Hopeful first-time buyers who are holding off on potential house purchases while they wait for prices to fall are in for a nasty shock.
Interest rate rises will push up monthly mortgage costs so dramatically that even a 10pc house price fall will not make homes cheaper to buy than at the start of the pandemic, new analysis shows.
The Bank of England is steadily raising interest rates in a bid to tame soaring inflation, which has hit a 40-year high. As the Bank Rate rises, lenders are raising their mortgage rates fast.
This means even if the purchase price of a property falls, buyers will still face higher monthly bills because of the higher interest payments to their lender.
In January 2020, before the pandemic hit Britain, a typical couple spent 17pc of their pre-tax salaries on their monthly mortgage payments, according to Pantheon Macroeconomics, an analyst. This was below the average of 18.5pc for the preceding 20 years, as low interest rates meant mortgage payments were comparatively cheap.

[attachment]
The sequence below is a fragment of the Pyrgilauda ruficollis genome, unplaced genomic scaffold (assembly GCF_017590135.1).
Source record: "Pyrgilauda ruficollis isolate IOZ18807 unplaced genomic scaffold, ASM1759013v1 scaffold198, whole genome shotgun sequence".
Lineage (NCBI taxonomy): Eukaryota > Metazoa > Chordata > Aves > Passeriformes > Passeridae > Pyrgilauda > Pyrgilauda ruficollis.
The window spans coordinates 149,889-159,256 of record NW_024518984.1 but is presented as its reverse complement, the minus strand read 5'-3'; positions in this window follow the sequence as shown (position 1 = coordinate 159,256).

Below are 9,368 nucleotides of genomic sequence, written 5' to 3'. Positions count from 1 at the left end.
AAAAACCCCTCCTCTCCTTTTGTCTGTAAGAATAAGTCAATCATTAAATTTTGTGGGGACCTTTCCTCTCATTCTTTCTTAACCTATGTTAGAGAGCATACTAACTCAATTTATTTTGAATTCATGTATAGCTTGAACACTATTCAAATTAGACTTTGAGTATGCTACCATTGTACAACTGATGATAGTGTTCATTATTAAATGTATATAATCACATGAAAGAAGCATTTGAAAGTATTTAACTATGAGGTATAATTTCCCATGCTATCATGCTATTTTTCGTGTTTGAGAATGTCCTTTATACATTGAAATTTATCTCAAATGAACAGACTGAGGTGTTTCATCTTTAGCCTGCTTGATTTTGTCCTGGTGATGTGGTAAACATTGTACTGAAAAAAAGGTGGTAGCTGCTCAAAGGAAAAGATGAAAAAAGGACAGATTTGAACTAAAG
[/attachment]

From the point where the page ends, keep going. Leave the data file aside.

Since the Bank started raising rates in December 2021, the share of salary needed to cover the mortgage payments on an average home has risen to 20.6pc. This is the highest share since September 2008, when wages plunged during the global financial crisis.
As rates rise further, Pantheon expects the share to peak at 23.5pc in September. It described the jump as “colossal”.
This means house prices would need to fall by 10pc over the next 18 months for mortgage costs to fall back to 18.6pc of income, roughly in line with the benchmark of the 2000s and 2010s.
The Centre for Economics and Business Research, a think tank, by contrast, has just downgraded its house price forecast for 2023 from a drop of 3.4pc to a 3.7pc fall. But this still comes far short of a 10pc drop.